Bitcoin, the digital currency that has drawn the infatuation of investors and techies around the globe, has gone mainstream in a big way. Today, the New York Times has two stories on Bitcoin, including one about a programmer named Laszlo Hanyecz who paid 10,000 Bitcoins for two pizzas from Papa John’s back in 2010.

Those Bitcoins, which Hanyecz “mined” on his computer, were worth 0.003 each, and he got $30 worth of pizza for them. By November, speculators had driven the exchange rate for Bitcoin to $1,242, or about the price of an ounce of gold. The pricing has fluctuated as China cracked down on the virtual currency, but at one point the Bitcoins used to pay for those two Papa John’s pizzas were worth $6 million.

The 32-year-old Hanyecz told New York Times writer Nick Bilton that he had no regrets. If the price of Bitcoin collapses, he’ll have gotten a good deal on that belly full of pizza. But that pizza could very well be one of the most expensive transactions Hanyecz has ever made.

Bitcoins are created, or mined, based on a set of mathematical formulas. A computer can solve the problem and generate Bitcoins as a reward. The coins are stored in digital wallets and you can buy real things with the virtual currency. Only 21 million Bitcoins have been created, and about half of them have been mined. The digital sleuthing becomes more difficult over time, and so everyone is in a race to mine them. But the mining becomes harder over time.

Bitcoins are accepted as payment at more and more retail outlets and web sites.

But the price has been volatile, with the market capitalization swinging from $14 billion to $8 billion in the last month. Everyone is trying to figure out where the market will hit its peak. Hanyecz gave up as the cost of mining soared (in terms of electricity usage alone) and sold his Bitcoins for $4,000 as the price hit $1 (a while ago).

Meanwhile, the New York Times also profiled a heavy-duty virtual mining operation in Iceland, where 100 servers in an Arctic air-cooled data center search for the new digital gold. Since the Bitcoin mining is getting harder to do as it yields Bitcoins at a progressively slower rate, the mining could take 100 years to complete. Now well-heeled speculators are getting involved in the mining, using heavy-duty data center infrastructure.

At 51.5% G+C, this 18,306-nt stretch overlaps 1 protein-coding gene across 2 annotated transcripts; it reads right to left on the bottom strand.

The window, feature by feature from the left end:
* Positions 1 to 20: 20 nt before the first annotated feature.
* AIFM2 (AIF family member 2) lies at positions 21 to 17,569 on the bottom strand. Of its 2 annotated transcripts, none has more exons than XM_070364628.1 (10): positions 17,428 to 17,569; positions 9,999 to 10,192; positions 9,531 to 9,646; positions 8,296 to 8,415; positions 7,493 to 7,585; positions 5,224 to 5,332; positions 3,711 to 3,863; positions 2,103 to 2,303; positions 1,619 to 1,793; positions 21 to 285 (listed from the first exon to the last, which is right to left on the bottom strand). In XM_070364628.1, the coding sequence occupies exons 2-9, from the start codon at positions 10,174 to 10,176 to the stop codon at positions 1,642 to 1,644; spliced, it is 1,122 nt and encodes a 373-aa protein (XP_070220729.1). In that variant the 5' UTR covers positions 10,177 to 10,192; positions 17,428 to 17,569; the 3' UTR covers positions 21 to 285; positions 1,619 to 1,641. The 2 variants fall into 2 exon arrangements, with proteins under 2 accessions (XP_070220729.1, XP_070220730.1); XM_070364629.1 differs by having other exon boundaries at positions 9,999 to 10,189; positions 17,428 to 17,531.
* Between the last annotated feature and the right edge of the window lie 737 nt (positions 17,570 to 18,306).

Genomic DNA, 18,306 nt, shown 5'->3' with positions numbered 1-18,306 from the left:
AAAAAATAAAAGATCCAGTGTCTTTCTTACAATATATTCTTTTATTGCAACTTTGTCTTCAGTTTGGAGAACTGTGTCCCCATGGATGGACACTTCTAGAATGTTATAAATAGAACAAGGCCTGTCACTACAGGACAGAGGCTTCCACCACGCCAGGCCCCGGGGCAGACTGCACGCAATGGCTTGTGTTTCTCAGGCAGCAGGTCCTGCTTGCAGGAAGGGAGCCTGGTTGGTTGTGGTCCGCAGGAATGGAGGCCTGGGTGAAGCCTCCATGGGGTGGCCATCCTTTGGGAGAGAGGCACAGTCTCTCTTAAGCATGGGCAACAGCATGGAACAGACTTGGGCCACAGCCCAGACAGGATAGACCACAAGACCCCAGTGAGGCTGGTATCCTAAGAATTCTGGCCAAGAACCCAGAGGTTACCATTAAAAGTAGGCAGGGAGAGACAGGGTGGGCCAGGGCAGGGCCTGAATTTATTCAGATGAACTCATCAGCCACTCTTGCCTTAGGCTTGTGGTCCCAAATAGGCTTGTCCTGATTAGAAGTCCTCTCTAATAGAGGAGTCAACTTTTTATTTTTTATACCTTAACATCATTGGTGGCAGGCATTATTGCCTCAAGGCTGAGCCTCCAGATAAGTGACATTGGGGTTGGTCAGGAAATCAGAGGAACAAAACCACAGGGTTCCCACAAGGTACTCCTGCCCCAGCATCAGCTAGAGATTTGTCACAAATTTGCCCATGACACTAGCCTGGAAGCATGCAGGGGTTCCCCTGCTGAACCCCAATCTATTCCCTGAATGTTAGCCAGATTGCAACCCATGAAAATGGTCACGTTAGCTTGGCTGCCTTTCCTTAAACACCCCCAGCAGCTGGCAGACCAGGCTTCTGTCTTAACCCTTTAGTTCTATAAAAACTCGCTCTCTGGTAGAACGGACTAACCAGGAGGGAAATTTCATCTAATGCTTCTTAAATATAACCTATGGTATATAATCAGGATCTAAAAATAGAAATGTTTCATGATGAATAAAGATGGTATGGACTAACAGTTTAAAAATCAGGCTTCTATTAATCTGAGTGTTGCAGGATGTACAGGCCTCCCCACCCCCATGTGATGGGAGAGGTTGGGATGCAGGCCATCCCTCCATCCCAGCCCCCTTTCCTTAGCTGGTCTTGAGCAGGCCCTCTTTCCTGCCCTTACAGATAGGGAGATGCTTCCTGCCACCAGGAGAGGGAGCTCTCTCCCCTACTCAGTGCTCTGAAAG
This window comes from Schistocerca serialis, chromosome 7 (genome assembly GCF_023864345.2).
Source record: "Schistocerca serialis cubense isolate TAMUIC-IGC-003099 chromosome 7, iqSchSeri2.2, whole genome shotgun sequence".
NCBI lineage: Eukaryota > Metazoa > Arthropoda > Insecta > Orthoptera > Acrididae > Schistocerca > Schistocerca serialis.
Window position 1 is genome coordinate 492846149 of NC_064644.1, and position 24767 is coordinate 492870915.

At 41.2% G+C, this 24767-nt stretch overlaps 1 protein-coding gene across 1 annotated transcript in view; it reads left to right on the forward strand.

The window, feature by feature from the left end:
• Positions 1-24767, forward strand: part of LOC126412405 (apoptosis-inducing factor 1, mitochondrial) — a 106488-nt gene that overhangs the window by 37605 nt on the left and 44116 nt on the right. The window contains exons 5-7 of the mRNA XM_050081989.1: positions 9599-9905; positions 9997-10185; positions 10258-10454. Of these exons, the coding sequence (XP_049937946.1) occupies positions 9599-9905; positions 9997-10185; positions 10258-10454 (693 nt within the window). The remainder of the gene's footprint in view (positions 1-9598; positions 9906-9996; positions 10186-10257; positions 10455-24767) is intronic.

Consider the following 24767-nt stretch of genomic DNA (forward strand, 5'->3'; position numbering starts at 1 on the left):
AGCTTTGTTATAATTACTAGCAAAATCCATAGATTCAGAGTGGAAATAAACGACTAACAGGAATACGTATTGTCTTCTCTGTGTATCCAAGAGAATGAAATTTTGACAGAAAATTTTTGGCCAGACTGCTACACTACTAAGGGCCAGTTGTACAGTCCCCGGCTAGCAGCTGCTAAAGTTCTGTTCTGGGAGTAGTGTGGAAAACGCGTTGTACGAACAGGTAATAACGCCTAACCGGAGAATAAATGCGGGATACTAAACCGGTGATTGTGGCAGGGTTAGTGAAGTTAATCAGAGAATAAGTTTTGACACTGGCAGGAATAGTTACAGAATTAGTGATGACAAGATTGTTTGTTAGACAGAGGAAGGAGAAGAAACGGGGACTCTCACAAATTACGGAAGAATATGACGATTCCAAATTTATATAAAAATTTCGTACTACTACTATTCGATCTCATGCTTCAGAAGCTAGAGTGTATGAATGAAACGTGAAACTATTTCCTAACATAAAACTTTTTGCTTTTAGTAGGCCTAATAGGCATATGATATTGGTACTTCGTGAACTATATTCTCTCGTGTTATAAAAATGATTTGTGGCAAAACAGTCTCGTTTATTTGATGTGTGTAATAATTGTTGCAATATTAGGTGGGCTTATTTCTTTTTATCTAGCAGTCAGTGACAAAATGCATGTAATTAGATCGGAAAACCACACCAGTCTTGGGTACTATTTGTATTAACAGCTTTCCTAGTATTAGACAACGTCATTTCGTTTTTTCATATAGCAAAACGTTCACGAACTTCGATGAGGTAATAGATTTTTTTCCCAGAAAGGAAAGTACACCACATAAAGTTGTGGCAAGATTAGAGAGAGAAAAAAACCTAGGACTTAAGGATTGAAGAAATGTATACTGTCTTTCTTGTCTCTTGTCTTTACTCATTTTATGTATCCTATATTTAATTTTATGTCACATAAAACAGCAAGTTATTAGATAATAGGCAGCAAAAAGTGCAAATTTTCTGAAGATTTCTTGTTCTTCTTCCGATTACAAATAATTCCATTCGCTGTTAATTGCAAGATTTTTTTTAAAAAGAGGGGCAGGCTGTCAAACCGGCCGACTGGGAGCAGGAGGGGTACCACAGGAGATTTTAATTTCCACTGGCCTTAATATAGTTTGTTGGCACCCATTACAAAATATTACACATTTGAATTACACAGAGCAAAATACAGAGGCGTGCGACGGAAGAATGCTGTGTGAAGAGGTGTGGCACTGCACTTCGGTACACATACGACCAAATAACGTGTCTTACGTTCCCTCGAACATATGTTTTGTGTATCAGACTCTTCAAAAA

“What we have here are money-printing machines,” Emmanuel Abiodun, 31, founder of the company that custom-made the machines for the Bitcoin mining, told the New York Times. “We cannot risk that anyone will get to them.”

The mining is like trying to guess at a lottery number. The network’s protocol, designed by an anonymous programmer who goes by Satoshi Nakamoto, was designed to release a new block of Bitcoins every 10 minutes until all 21 million were released. The blocks get smaller over time. If the miners in the network take more than 10 minutes to guess the correct code, the Bitcoin program adapts to make it easier. If it takes less than 10 minutes, the code becomes harder. In the end, mining for Bitcoins is like owning a piece of a private jet.

Today, all of the machines around the world dedicated to Bitcoin mining have a computing power that is 4,500 times the capacity of the U.S. government’s best supercomputer, the IBM Sequoia, according to Michael B. Taylor, a professor at the University of California, San Diego. Of course, the NYT article notes that the Bitcoin mining industry is risky as scammers are trying to fleece customers who don’t understand Bitcoin. That includes just about all of us. 

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